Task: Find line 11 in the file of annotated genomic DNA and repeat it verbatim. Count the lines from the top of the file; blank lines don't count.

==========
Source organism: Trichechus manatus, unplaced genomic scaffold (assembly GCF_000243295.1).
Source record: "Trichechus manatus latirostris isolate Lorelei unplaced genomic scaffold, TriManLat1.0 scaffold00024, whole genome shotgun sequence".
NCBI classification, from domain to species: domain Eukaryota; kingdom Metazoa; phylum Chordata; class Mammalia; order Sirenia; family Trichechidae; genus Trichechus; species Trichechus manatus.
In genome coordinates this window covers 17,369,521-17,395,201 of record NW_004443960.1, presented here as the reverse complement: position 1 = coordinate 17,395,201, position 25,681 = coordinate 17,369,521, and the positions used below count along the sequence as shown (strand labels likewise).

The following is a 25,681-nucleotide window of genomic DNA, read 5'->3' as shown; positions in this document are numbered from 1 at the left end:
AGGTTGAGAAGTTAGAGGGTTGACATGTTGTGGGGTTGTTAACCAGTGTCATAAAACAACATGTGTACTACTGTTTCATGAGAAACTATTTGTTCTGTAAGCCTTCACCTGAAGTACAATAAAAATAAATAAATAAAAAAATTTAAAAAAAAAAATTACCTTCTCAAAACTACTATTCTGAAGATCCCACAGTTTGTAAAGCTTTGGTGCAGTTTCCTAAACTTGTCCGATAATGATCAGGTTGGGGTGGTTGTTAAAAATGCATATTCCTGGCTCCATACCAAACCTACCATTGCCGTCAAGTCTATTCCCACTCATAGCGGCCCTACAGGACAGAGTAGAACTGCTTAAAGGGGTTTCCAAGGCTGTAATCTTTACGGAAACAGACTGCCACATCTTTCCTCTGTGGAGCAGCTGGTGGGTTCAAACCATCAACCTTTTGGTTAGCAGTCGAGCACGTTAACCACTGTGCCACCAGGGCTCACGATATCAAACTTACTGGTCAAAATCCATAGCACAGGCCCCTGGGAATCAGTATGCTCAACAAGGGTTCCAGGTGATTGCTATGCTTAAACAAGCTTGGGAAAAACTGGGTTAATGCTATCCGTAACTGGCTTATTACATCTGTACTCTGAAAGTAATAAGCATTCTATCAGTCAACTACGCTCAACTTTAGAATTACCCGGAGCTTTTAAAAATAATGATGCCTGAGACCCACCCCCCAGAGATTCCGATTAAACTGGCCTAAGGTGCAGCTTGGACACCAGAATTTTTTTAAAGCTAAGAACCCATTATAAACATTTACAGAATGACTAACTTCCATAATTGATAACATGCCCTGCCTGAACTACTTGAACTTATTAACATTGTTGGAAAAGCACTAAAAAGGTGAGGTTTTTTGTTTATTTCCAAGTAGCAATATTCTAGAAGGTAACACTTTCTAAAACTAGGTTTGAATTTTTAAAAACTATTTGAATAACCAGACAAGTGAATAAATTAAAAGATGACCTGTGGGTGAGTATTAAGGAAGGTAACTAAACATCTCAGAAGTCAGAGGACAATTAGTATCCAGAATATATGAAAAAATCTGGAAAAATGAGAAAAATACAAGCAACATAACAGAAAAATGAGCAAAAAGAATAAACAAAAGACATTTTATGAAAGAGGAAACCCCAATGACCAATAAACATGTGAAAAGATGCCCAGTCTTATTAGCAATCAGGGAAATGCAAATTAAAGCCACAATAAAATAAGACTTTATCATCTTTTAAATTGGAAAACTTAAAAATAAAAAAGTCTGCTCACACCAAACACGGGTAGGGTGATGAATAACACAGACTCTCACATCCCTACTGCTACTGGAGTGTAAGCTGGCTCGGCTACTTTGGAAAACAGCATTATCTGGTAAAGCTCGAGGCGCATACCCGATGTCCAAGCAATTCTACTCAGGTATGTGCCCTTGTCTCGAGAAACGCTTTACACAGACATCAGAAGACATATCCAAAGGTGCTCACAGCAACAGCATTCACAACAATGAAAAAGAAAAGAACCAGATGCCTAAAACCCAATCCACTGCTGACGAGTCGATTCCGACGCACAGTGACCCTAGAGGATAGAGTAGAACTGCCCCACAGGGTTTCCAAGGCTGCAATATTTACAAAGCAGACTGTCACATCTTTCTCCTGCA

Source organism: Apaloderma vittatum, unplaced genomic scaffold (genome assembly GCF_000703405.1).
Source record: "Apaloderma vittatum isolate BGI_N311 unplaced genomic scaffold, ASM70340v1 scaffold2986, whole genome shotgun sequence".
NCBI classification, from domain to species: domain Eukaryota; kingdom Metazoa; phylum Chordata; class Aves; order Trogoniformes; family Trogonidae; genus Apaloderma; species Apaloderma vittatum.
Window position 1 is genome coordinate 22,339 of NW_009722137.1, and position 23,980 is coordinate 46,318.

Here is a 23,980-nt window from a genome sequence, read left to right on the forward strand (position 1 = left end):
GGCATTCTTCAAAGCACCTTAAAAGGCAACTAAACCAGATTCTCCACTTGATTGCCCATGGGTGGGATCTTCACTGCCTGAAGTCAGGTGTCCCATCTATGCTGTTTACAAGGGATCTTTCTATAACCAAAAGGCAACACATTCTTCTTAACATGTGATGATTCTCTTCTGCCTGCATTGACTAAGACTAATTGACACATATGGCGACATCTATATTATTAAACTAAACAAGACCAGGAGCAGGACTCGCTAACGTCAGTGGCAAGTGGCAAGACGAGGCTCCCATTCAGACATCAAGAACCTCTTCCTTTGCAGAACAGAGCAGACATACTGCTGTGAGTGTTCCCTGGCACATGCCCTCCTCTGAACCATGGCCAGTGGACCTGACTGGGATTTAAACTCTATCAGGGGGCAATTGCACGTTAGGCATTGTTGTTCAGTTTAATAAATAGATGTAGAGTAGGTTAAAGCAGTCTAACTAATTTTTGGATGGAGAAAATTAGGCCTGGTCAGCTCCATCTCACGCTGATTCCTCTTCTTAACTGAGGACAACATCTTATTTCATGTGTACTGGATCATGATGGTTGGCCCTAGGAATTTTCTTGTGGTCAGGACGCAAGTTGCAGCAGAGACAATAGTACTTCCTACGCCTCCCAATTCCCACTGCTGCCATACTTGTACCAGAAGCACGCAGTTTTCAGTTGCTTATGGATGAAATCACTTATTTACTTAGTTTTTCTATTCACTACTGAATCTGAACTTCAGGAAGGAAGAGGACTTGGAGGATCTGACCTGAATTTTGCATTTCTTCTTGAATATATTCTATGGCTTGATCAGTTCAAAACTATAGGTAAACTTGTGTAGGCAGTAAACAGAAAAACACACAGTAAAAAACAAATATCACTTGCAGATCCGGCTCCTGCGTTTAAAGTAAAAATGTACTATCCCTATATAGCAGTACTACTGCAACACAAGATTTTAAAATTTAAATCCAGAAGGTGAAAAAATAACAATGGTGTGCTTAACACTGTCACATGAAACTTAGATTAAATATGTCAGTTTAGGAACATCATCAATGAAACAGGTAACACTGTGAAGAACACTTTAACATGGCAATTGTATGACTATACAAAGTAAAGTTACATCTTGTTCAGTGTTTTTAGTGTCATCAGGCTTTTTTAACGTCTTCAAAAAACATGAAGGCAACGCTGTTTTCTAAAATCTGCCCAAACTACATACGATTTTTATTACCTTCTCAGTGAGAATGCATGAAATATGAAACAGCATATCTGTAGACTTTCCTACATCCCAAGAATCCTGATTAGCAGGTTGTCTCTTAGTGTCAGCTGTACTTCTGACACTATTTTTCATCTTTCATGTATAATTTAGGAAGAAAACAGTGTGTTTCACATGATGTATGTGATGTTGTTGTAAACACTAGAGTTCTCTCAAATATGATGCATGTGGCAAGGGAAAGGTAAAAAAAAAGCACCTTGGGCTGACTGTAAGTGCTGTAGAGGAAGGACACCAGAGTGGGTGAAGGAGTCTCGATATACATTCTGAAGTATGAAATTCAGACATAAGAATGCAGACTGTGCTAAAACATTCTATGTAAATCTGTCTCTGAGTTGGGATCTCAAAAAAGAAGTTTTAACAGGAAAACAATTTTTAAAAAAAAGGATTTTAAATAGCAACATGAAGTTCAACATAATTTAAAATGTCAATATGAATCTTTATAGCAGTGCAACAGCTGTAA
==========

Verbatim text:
Here is a 23,980-nt window from a genome sequence, read left to right on the forward strand (position 1 = left end):